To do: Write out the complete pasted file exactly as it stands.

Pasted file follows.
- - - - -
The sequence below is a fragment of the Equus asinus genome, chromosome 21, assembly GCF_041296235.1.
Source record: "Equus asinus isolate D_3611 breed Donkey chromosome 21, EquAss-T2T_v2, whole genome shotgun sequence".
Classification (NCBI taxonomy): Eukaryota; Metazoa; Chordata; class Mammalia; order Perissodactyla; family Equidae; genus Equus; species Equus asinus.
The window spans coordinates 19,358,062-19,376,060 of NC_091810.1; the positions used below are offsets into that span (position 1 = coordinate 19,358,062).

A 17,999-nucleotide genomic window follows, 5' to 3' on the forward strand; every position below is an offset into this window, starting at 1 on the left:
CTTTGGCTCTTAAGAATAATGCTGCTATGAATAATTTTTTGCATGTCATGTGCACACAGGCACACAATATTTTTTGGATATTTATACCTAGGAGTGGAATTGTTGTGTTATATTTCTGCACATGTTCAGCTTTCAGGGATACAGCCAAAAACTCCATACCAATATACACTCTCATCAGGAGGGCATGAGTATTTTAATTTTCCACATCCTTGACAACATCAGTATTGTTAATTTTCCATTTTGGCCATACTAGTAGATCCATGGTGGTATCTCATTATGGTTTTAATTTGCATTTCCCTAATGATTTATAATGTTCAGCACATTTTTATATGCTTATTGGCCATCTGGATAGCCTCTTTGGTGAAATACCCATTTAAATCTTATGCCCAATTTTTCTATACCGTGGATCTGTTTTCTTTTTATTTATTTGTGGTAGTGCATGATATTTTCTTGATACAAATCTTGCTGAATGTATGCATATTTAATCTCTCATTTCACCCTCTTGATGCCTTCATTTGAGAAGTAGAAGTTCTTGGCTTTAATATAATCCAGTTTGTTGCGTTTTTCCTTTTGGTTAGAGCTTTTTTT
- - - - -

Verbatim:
The sequence below is a fragment of the Equus asinus genome, chromosome 21, assembly GCF_041296235.1.
Source record: "Equus asinus isolate D_3611 breed Donkey chromosome 21, EquAss-T2T_v2, whole genome shotgun sequence".
Classification (NCBI taxonomy): Eukaryota; Metazoa; Chordata; class Mammalia; order Perissodactyla; family Equidae; genus Equus; species Equus asinus.
The window spans coordinates 19,358,062-19,376,060 of NC_091810.1; the positions used below are offsets into that span (position 1 = coordinate 19,358,062).

A 17,999-nucleotide genomic window follows, 5' to 3' on the forward strand; every position below is an offset into this window, starting at 1 on the left:
CTTTGGCTCTTAAGAATAATGCTGCTATGAATAATTTTTTGCATGTCATGTGCACACAGGCACACAATATTTTTTGGATATTTATACCTAGGAGTGGAATTGTTGTGTTATATTTCTGCACATGTTCAGCTTTCAGGGATACAGCCAAAAACTCCATACCAATATACACTCTCATCAGGAGGGCATGAGTATTTTAATTTTCCACATCCTTGACAACATCAGTATTGTTAATTTTCCATTTTGGCCATACTAGTAGATCCATGGTGGTATCTCATTATGGTTTTAATTTGCATTTCCCTAATGATTTATAATGTTCAGCACATTTTTATATGCTTATTGGCCATCTGGATAGCCTCTTTGGTGAAATACCCATTTAAATCTTATGCCCAATTTTTCTATACCGTGGATCTGTTTTCTTTTTATTTATTTGTGGTAGTGCATGATATTTTCTTGATACAAATCTTGCTGAATGTATGCATATTTAATCTCTCATTTCACCCTCTTGATGCCTTCATTTGAGAAGTAGAAGTTCTTGGCTTTAATATAATCCAGTTTGTTGCGTTTTTCCTTTTGGTTAGAGCTTTTTTT